COVID just stopped everything in its tracks and everyone has to rethink. As we restart, we have the opportunity to look at how we can be a more transformational industry.

Would you say travel has done a good job of addressing this as we’ve moved through COVID? What steps would you suggest travel can take to address the new ways people are thinking about travel?

I think it’s hard for a lot of companies because they’re trying to retrofit their brands to the change in landscape. This has been coming like a tsunami for some time with social because social has connected brands more closely and more intimately than been ever before. You have these two-way conversations with your customers that didn’t exist 10, 15 years ago.

I think it’s about transparency. It’s about communication and dialogue with communities and with travelers and having everyone benefit from tourism. It’s not just a one-way consumer experience where you pay and you think you have a right to travel. Travel is more of a privilege and it’s more of a transformational experience for everyone involved, not just that one-way experience for a paying customer or a tour operator.

Turning to the technology and data capabilities, how have those improved for G Adventures over the years?

Most decisions that we make at G Adventures are through data. It can tell you trends and where people want to go, patterns of how people want to travel, where they want to travel and what times they want travel. We can use a little bit of data when you actually get in-destination in terms of where people tend to congregate, but that’s not really what we do at G Adventures. We want to actually take people away from hot spots. We actually spend much more time in R&D and finding uniqueness in destinations.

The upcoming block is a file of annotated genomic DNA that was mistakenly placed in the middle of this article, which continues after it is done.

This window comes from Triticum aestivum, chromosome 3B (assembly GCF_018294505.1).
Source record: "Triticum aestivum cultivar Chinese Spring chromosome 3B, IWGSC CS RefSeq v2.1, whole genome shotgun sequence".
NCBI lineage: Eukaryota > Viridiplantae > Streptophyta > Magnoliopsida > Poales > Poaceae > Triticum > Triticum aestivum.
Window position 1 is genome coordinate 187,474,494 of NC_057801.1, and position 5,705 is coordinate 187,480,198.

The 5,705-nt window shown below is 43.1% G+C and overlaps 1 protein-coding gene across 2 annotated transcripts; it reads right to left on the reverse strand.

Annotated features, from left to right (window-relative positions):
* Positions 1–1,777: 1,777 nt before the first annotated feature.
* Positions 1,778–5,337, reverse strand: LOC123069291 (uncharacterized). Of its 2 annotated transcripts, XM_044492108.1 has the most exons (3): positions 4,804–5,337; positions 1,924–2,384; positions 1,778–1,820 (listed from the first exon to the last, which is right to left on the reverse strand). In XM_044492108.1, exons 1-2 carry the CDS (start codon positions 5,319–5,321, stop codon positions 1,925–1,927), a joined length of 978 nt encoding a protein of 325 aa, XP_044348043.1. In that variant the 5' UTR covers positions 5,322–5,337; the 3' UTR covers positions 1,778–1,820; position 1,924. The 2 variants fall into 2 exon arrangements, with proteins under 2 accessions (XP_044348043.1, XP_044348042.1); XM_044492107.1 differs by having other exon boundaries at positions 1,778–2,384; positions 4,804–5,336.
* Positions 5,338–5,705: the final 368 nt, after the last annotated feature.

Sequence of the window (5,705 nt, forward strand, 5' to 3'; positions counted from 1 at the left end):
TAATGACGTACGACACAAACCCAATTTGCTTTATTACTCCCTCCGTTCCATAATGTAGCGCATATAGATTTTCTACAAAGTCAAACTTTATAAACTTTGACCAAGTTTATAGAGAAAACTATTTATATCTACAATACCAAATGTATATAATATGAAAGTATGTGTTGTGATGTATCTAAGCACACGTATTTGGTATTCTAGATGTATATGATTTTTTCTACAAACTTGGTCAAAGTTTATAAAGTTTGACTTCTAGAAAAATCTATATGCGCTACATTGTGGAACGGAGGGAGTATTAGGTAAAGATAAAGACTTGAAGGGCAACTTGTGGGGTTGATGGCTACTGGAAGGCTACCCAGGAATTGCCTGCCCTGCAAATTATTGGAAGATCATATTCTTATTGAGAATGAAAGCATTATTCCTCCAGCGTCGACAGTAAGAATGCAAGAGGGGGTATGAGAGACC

Data is a very big part of what we do in terms of predicting consumer buying patterns and the demands of what consumers want, where people want to travel next. But as a brand, because we’re leaders in our space globally, we want to be more product-driven. We want to tell people where to go sometimes. We don’t want data to just show us. It’s a push-pull thing for us always, but data still is a very, very important part of every decision we make at the company.

You recently produced a documentary, The Last Tourist, about what the world has learned through the pandemic and how it can use these learnings to build back in a more responsible way. What are the key messages of the film?

The key messages of The Last Tourist are it’s about hope, it’s about the future of tourism and the potential for travel to be transformational, in an industry that can be transformational. In order to achieve that, it’s a bit of an affront to see where travel was prior to the pandemic, and seeing the extremes of how travel had become more entertainment than exploration.

We learned a lot during that, and we picked certain themes within The Last Tourist, like child welfare, animal welfare, overtourism, and showed where tourism is in its extremes to give people information so they can decide for the future as we come out of COVID. Travel has to be a priority to you now, it has to be very important to you. Or you have pent-up energy, or a lot of people have pent-up budgets to be able to travel right now. And that you’re going to travel in a more responsible way.

G Adventures received an investment from private equity firm Certares last year –  you haven’t disclosed the amount but can you tell us more about how you are using that capital?